Mediterranean Captivity through Arab Eyes, 1517-1798


The post-Lepanto Mediterranean was the scene of “small wars,” to use Fernand Braudel’s phrase, which resulted in acts of piracy and captivity. Thousands upon thousands of Europeans, Arabs, and Turks were seized into bagnios stretching from Cadiz to Valletta and from Salé to Tripoli. After returning to their homelands, dozens from England and France, Germany and Spain, Malta and Italy wrote about their captivities. Their accounts were printed, distributed, translated, and plagiarized, making captivity a key subject in Europe’s Mediterranean history. While Europeans wrote extensively about their ordeals, the Arabs wrote little because their religious culture militated against such writings, which would be construed as expressing disaffection with the will of God. Nor were there detailed records and registers of captives – their names, places of origin, and ransom prices – similar to what was kept in the European archives. Contrary, however, to what some historians have claimed, there was a distinct Arabic narrative of captivity that survives in anecdotes, recollections, reports, miracles, letters, fatawa, exempla and short biographies in both verse and prose. Cumulatively, these sources constitute the Arabic qiṣṣas al-asrā, or stories of the captives, in the native language and idiom of the men and women of the early modern Mediterranean.

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Nabil Matar, Ph.D. (Cantab. 1976), University of Minnesota, holds the Samuel Russell Chair in the Humanities at the university. He has published widely on the Christian-Islamic relations in the Mediterranean and on the history of captivity, including British Captives in the Mediterranean and the Atlantic 1563-1760 (Brill 2014).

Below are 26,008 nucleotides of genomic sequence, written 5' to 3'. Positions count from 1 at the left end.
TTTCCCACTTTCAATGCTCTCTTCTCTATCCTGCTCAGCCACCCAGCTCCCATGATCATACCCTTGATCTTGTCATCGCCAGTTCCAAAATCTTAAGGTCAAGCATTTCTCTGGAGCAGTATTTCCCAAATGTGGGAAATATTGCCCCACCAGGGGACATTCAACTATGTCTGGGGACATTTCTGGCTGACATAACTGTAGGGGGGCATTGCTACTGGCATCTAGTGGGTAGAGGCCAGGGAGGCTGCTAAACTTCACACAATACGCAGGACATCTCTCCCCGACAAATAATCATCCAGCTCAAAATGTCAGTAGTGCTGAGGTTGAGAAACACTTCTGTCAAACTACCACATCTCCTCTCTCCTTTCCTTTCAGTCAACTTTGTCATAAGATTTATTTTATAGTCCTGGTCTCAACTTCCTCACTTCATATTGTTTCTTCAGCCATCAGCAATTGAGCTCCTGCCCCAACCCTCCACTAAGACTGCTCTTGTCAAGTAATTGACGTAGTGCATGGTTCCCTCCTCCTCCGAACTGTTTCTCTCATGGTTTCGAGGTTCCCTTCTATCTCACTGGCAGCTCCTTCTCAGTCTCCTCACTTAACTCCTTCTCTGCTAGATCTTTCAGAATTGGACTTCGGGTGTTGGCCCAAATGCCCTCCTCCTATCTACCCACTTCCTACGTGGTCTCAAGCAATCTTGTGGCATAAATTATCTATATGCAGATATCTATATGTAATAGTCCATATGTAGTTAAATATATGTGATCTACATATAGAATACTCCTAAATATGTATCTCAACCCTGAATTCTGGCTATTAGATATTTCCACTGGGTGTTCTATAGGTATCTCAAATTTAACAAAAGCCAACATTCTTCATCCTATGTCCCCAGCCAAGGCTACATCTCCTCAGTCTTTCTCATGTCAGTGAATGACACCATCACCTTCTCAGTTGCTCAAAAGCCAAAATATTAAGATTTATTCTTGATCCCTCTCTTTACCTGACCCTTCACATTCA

Prologue: 21 June 2019

Introduction: Mediterranean Captivities
 1 Writing Captivity in Arabic
 2 Between the Lands of the Christians and the Lands of Islam, Bilād al-Naṣārā and Bilād al-Islām

1 Qiṣaṣ al-Asrā, or Stories of the Captives
 1 ʿAbd al-Karīm al-Qaysī (fl. 1485)
 2 Aḥmad ibn al-Qāḍī (1553–1616)
 3 Aḥmad Bābā al-Tinbaktī (1556–1627)
 4 Taʿlīqāt Musṭafā ibn Jamāl al-Dīn ibn Karāma (9 July 1606)
 5 Muḥammad ibn Muḥammad al-Ṭayyib al-Tafilātī al-Mālikī (Early Eighteenth Century)
 6 Sayyid ʿAlī ibn al-Sayyid Aḥmad (ca. 1713)
 7 Faṭma (1798)
 8 Ibrāḥīm Librīs (1802)
 9 Conclusion

2 Letters
 1 Conclusion

3 Divine Intervention: Christian and Islamic
 1 Christian
 2 Muslim

4 Conversion and Resistance
 1 Aḥmad ibn Yaḥya al-Zwāwī al-Yūsifī (1630s)
 2 Muḥammad al-Tāzī and Bil-Ghayth al-Drāwī (1656–1667)
 3 Imam Ibn ʿAbdallāh al-Ṣaʿīdī (1718)
 4 Conclusion

5 Ransom and Return
 1 Abū al-ʿAbbās Aḥmad ibn Mahdī al-Ghazzāl (1766)
 2 Ibn ʿUthmān al-Miknāsī (1779–1783)
 3 Conclusion

6 Captivity of Books

Epilogue: Esclaves turcs in Sculpture

Postscript: How Should the Sculptures Be Treated?

All interested in the history of early modern captivity and piracy in the Mediterranean, and in the relations between Europe and the Arab-Islamic world.
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